Independence Day


As I sat in Schilberg Park watching the fireworks display on this fourth of July, I was wondering what it meant. Why do we create these displays of light and noise every year at the celebration of U.S. Independence Day?

This year, when we planned our holiday, the weather was a major consideration. The prediction was for rain, and a look at the radar showed a line of yellow echos stretching from Minnesota to Oklahoma. Pretty amazing isn’t it, that in the U.S. the average citizen can access data directly from the National Oceanic and Atmospheric Administration? Not wanting to be in the middle of an outdoor activity in the rain, we decided to spend the day at The Discovery Center in Rockford, Il.

We met up with Grandma and Papa, and went on a four-hour odyssey that involved trains, planes, kayaks, play houses, pizza making, cranes, tractors, combines, soybeans, corn, air tubes, echo tubes, infinity tunnels, caves, water tables, car repair, giant floor pianos, potato shooters, crafts, lots of climbing, TV production, laughter, and sheer exhaustion.

It’s really great that a modestly sized city like Rockford, one rocked so by this current recession, can have a children’s museum ranked 4th in the nation. It’s really neat that there are educators, scientists, artists, and organizations like the National Science Foundation that are putting their heads together to figure out how to inspire children and their adults to learn and discover. It’s really neat that there are companies like Papa John’s, UPS, and Wheels by RT that are willing to donate a little money and a few supplies for an interactive learning center. It’s really great that the museum is staffed almost entirely by volunteers. All that says a lot about the United States.

So, in a way this visit to the Discovery Center was every bit as appropriate a celebration of our nation as a picnic in the great outdoors and a big parade. The Discovery Center celebrates the very qualities that allowed the U.S. to become an independent country to begin with. Creative and articulate thinkers came together, penned some documents like the Declaration of Independence, formulated plans and strategies and sacrificed their lives and livelihoods for a nation they believed in. Think about the people involved. John Adams, a man of amazing thought and integrity. Thomas Jefferson a man who was able to capture those thoughts and articulate them in a way that still resonates more than 200 years later. Benjamin Franklin the man who “captured lightning”, understood the printing press and was an entrepreneur in every sense of the word.

Our ability to think creatively, explore science, know our history, and articulate our thoughts and vision combined with that Puritan work ethic has made our nation great. Think about Orville and Wilbur Wright and their flying machines, and how many times they tried an failed, or Thomas Edison, or the engineers supporting the Apollo 13 mission who used the things lying around an Apollo capsule to get three astronauts back to earth safely. There are the folks who designed the Hubble telescope, and the folks who figured out how to put “glasses” on it later. Think about the great authors: Steinbeck, Hemingway, Lee, to name a very few. Think about the architects and artists or the great journalists of the Edward R. Murrow era or the conservation scientists like Rachel Carson and Theo Colborn who have alerted us to the damage we are doing to our nation’s resources. Consider the activists who dared to reach out to people in need like Clara Barton or Elizabeth Blackwell.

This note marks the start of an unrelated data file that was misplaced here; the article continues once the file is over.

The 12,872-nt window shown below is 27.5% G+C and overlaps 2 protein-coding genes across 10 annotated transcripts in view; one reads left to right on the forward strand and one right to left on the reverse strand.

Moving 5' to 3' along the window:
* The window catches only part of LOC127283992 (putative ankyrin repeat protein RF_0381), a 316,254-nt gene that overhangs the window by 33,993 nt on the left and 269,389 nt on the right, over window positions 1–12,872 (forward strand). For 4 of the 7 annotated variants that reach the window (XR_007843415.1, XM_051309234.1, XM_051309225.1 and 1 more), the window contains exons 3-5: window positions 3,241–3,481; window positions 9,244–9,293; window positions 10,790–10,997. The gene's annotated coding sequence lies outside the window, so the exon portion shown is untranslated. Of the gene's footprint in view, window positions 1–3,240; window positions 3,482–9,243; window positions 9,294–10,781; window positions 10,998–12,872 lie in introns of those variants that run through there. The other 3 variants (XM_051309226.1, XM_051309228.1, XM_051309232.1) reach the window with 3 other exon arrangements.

The United States of America was founded by intelligent, creative thinkers who were willing to work hard and help those around them when help was needed. And that is what places like the Discovery Center embody. They encourage exploration and lifelong learning. They give every child a chance to experience wonder first hand. And, they work because of generous gifts of time and resources.

And that same spirit of creativity and generosity is what fireworks display and festival on the Fourth celebrated and illustrated as well.

As I sat back and watched the sky light up above me, I notice spiral patterns in the fireworks this year. That’s new. Someone had to figure out how to design charges that can make spirals. I know (by virtue of being married to a controls engineer) that there is an elaborate electrical controls system that times the detonation of the charges for the display. A lot of hard work and creativity, and knowledge of chemistry and physics went into that display. And the festival on the park grounds? The one that shouldn’t have been there at all because the carnival owners found a better paying venue? Somebody in our hometown didn’t take “no” for answer and spent a lot of time on the phone to get those rides and booths out to Schilberg Park on a weekend when pretty much all vendors are booked. If you enjoyed the festival, that person deserves a big thank you.

Yep. Creative thinkers. Hard workers. Caring Communities.

Happy Independence Day. It’s good to be an American.

Author: Michele

Michele Arduengo is a life science and medical writer by profession and a creative non-fiction writer by hobby. In addition to publishing Grits and Purls since 2008, Michele has published essays in Wisconsin Woman, Chicken Soup for the Soul and has a weekly column in her local newspaper.

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